PHILADELPHIA - Philadelphia health officials say the city is starting to see a drop in the number of new COVID-19 cases identified, but say the new numbers don't mean the danger has passed.
Last week, Philadelphia Health Commissioner Dr. Cheryl Bettigole stated that the city may be starting to see a peak in the wave brought on by the omicron variant.
Since then, Bettigole says the number of new cases has dropped. However, the city is still seeing nearly 2,000 new cases per day.
"Three weeks ago that number would have been the worst we've seen in the entire pandemic," Bettigole said Wednesday. "It's only because things are slightly better this week than last week that we are hopeful."
Despite the hope brought on by last week's numbers, Bettigole says the drop in new cases does not mean that the omicron wave is over.
In the past two weeks, officials say 25,179 Philadelphians have been diagnosed with COVID-19.
As of Tuesday, the city is seeing an average of 1,979 new cases per day – compared to more than 3,500 cases per day last week.
- Free government COVID test kits now available: Everything you need to know
- 400 million free N95 masks to be made available starting next week, White House says
- Vaccination cards required to dine in restaurants or attend sporting events in Philadelphia
The percentage of tests coming back positive is down to 21%, but the city believes they are still missing a significant number of positive cases in the community.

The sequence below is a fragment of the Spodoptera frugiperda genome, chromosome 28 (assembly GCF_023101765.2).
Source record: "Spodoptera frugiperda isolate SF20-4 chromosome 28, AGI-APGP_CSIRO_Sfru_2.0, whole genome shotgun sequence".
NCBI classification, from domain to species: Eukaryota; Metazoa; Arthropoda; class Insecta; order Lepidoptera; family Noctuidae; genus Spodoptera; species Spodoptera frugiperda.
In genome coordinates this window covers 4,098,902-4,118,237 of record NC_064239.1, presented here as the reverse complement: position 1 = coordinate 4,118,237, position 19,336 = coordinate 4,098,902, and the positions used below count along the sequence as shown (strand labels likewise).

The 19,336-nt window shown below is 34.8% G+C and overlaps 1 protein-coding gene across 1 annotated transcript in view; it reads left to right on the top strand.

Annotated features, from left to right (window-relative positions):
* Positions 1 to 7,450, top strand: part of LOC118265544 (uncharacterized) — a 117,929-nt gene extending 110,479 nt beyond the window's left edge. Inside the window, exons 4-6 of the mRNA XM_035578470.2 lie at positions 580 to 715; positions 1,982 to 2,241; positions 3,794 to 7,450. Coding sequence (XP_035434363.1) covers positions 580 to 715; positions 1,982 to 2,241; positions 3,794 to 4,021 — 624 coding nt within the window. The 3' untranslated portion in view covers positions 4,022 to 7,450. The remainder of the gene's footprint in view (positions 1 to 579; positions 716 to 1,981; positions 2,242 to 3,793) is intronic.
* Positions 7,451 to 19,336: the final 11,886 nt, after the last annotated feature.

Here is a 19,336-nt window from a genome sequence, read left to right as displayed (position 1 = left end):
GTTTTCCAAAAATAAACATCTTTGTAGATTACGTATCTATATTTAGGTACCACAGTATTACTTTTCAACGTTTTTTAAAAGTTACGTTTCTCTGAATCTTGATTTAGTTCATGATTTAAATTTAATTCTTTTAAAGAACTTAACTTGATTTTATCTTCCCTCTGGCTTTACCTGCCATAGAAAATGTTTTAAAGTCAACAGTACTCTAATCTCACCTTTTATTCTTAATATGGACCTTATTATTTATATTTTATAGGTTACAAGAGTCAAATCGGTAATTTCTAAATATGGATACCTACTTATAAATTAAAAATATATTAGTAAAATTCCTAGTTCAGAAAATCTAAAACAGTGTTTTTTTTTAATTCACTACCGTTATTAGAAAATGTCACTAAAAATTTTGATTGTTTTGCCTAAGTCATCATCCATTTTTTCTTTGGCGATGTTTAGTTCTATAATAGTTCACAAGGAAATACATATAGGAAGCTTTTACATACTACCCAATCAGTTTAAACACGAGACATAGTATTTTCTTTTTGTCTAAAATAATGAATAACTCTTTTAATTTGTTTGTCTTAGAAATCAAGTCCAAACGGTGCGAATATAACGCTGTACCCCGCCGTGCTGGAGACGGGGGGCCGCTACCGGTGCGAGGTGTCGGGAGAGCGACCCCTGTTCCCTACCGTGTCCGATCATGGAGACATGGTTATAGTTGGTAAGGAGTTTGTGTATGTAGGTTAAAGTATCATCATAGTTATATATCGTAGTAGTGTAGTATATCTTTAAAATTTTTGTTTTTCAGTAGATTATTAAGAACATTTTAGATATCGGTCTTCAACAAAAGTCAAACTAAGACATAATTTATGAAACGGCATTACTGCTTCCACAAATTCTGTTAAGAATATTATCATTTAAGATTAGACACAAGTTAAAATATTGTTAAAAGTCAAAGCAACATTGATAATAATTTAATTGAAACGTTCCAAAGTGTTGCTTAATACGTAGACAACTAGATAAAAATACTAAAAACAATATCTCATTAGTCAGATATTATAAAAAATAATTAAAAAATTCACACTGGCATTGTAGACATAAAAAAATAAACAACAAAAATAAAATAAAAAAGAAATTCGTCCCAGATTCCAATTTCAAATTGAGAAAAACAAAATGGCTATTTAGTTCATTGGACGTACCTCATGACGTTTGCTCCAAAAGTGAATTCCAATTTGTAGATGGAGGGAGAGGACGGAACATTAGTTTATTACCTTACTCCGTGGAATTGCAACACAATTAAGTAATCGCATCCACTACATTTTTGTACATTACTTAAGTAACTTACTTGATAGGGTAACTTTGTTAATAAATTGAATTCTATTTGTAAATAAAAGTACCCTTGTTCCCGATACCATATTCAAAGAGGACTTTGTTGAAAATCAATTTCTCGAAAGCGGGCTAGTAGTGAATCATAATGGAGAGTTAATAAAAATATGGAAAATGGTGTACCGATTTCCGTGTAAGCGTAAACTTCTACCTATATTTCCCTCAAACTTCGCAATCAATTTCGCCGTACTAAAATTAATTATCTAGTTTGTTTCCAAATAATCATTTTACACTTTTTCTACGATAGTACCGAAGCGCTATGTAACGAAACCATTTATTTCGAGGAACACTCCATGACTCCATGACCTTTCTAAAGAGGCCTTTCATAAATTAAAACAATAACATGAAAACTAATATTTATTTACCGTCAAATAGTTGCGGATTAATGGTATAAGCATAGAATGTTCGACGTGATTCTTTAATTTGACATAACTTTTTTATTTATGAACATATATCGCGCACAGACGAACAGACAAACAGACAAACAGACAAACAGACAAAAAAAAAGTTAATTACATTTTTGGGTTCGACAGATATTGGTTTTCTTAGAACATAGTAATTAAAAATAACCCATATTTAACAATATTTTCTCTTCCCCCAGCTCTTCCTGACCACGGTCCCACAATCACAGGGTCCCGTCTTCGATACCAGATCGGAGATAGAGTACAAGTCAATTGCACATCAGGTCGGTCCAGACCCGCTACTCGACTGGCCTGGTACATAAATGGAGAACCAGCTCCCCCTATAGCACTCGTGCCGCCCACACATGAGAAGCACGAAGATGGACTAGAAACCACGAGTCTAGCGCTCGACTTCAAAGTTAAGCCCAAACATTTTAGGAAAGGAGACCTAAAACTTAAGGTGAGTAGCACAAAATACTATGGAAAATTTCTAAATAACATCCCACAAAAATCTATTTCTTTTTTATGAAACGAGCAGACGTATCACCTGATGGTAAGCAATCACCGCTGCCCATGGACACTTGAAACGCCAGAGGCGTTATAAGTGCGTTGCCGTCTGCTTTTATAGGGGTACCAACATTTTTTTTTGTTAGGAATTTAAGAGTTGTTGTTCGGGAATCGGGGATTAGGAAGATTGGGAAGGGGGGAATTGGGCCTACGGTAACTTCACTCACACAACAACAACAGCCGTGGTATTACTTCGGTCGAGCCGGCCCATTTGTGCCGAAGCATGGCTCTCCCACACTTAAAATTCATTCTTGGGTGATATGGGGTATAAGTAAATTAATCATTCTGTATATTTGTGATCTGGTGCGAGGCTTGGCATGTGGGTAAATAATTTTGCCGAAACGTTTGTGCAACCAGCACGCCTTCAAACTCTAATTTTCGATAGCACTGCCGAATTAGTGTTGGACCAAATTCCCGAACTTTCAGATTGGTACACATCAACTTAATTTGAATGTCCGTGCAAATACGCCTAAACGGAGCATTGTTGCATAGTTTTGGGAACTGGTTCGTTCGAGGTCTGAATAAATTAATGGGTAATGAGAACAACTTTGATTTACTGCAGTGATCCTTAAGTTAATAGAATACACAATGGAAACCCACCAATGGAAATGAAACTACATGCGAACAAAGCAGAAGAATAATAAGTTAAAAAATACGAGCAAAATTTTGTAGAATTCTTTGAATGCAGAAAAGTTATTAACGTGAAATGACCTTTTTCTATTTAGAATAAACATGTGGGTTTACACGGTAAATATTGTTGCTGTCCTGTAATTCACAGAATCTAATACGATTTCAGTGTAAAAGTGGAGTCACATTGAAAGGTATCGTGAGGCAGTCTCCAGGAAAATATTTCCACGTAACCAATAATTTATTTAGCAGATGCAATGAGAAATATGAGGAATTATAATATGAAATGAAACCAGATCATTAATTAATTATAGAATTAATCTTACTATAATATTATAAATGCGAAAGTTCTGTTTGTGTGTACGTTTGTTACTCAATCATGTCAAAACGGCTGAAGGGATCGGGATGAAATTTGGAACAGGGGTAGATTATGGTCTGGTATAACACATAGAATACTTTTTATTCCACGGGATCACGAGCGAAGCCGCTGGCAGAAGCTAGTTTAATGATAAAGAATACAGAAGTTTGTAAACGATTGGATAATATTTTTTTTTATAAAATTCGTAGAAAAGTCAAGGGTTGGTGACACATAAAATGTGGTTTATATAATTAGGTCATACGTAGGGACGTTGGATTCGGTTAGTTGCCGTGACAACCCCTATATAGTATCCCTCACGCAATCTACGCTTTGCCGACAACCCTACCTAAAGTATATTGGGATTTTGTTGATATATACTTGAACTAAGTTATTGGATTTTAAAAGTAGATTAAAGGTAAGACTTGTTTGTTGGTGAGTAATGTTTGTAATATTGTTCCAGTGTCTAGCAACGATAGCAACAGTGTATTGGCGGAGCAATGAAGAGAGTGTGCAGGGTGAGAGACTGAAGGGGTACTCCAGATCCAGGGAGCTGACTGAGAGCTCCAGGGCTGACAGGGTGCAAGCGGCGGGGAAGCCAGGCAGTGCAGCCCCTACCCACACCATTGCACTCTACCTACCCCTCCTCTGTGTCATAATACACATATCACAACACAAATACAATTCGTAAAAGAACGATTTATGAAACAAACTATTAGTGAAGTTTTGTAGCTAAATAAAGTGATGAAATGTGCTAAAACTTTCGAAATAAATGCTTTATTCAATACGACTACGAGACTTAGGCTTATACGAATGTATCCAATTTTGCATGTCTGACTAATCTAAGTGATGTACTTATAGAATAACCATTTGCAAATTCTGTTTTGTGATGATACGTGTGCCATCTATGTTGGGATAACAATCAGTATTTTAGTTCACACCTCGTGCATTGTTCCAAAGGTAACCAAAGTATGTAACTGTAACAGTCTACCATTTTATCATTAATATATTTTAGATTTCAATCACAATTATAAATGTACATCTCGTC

Bettigole says most of the people in the hospital with COVID-19 are still not fully vaccinated.
She encouraged anyone who has not gotten any rounds of the vaccination to get them as soon as possible, and that anyone eligible for second doses or booster doses get those as well.
The city also announced on Wednesday that schools can switch to five days of quarantine for students – instead of 10 – if the schools meet certain requirements. Those requirements include ventilation and contact tracing.
Health officials also recommended a separate area for students and staff who were recently infected to eat without masks for up to 10 days.
Going forward, the city says staffing shortages, and not COVID-19 case numbers, will be used to determine if schools should stay open.
The teacher's union called the changes troubling, saying they could leave students and staff vulnerable.
Bettigole says the latest guidance is based on what they are able to do with the resources they have.
"The return after five days is unduly risky for many schools. Unfortunately Philadelphia Schools suffer from an unfair and unjust state funding formula that means that many of the layers of mitigation recommended by the CDC cannot be attained at all schools," Bettigole says.
Bettigole also reminded residents that they could order free test kids from the U.S. Government.
Americans can request free COVID-19 test kits -- four per address -- at COVIDTESTS.GOV. The first shipments are set to go out by the end of January.
The Biden administration will begin making 400 million N95 masks available for free to Americans starting next week, now that federal officials are emphasizing their better protection against the omicron variant of COVID-19 over cloth face coverings.
The White House announced Wednesday that the masks will come from the government's Strategic National Stockpile, which has more than 750 million of the highly protective masks on hand. The masks will be available for pickup at pharmacies and community health centers across the country. They will begin shipping this week for distribution starting late next week, the White House said.